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Dovish outlook and Greenback demand dragged Kiwi to its third losing week last week. Will this week’s catalysts turn the tides on the comdoll?

Here are the potential catalysts:

Quarterly input/output (Aug 16, 10:45 pm GMT)

Input prices rose by 0.6% in Q4 2017, which is higher than the 0.3% uptick that analysts had expected by slower than the 0.9% growth seen in Q3.

Meanwhile, the 0.2% growth in output prices is lower than the 1.1% increase in Q3 but is right around what markets had estimated.

Will we see stronger growth this time around? New Zealand won’t be printing a lot of economic reports this week, so news traders could pay more attention to these quarterly figures.

Dollar and risk sentiment

Now that the RBNZ won’t have as much time under the spotlight, focus could turn to Kiwi’s top counterparts as well as overall risk sentiment in the markets.

Trade-related concerns could continue to move the Kiwi around especially if we see escalation in the U.S.-China trade war. Meanwhile, a reversal of the Greenback’s strength from the previous week could boost higher-yielding currencies like the Kiwi.

Stick around for any headlines that might move risk sentiment, will you?

Last Week’s Price Review

The Kiwi is THE biggest loser of the week (as of 7:00 am GMT), which is a repeat of last week’s performance. That also means that the Kiwi will soon see its third consecutive week of net losses.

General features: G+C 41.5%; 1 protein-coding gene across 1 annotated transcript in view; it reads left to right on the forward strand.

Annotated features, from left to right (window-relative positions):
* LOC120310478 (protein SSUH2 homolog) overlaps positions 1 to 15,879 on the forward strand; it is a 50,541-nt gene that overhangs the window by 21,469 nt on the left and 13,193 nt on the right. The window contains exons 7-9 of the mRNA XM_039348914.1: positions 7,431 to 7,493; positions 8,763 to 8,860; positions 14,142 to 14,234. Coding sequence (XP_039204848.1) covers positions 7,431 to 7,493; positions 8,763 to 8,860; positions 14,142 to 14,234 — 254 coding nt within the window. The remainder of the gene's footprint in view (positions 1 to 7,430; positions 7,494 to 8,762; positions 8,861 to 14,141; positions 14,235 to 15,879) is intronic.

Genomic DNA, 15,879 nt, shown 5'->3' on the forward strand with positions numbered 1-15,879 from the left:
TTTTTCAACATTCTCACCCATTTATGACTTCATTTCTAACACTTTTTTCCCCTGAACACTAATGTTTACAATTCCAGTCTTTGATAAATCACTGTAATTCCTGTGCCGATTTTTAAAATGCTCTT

Overlay of NZD Pairs: 1-Hour Forex Chart
Overlay of NZD Pairs: 1-Hour Forex Chart

The Kiwi was practically trading sideways ahead of the RBNZ statement. NZD pairs did have roughly uniform price action, though, dipping a bit on Monday, likely because of USD strength at the time.

Most NZD pairs then tilted broadly upward on Tuesday, likely because of the risk-on vibes and USD weakness, before jumping broadly higher on Wednesday when the the RBNZ’s Survey of Expectations showed an improvement in inflation expectations.

However, the RBNZ statement came along, which caused the Kiwi to slump super hard across the board. What’s up with that? Well, the RBNZ maintained its neutral forward guidance that:

“The direction of our next OCR move could be up or down.”

“We will keep the OCR at an expansionary level for a considerable period to contribute to maximising sustainable employment, and maintaining low and stable inflation.”

However, what very likely shocked market players is the fact that the RBNZ downgraded its projected path for the OCR to show a possible rate hike by Q3 2020. And to put that into context, the RBNZ was forecasting a rate hike by Q3 2019 in the May RBNZ Monetary Policy Statement, which is a full year earlier.

Source: August 2018 RBNZ Monetary Policy Statement
Source: August 2018 RBNZ Monetary Policy Statement
Source: May 2018 RBNZ Monetary Policy Statement
Source: May 2018 RBNZ Monetary Policy Statement

Anyhow, the Kiwi continued to slide lower after that, getting an extra bearish kick when RBNZ Assistant Governor and Chief Economist John McDermott gave some rather dovish comments.

McDermott’s comments that the RBNZ has “been pushed nearer to that trigger point [of a potential rate cut]” and that a rate hike is “off the table for the foreseeable future” are especially jarring, coming from the RBNZ’s Chief Economist.

And to add salt to injury, risk aversion continued to plague the markets as of Friday’s Asian session. In addition, the Greenback was broadly in demand at the time, which may have weighed down on the Kiwi as well.

The Kiwi does seem to be regaining some lost ground against some its peers, though, probably because of short covering. Even so, the damage was already done.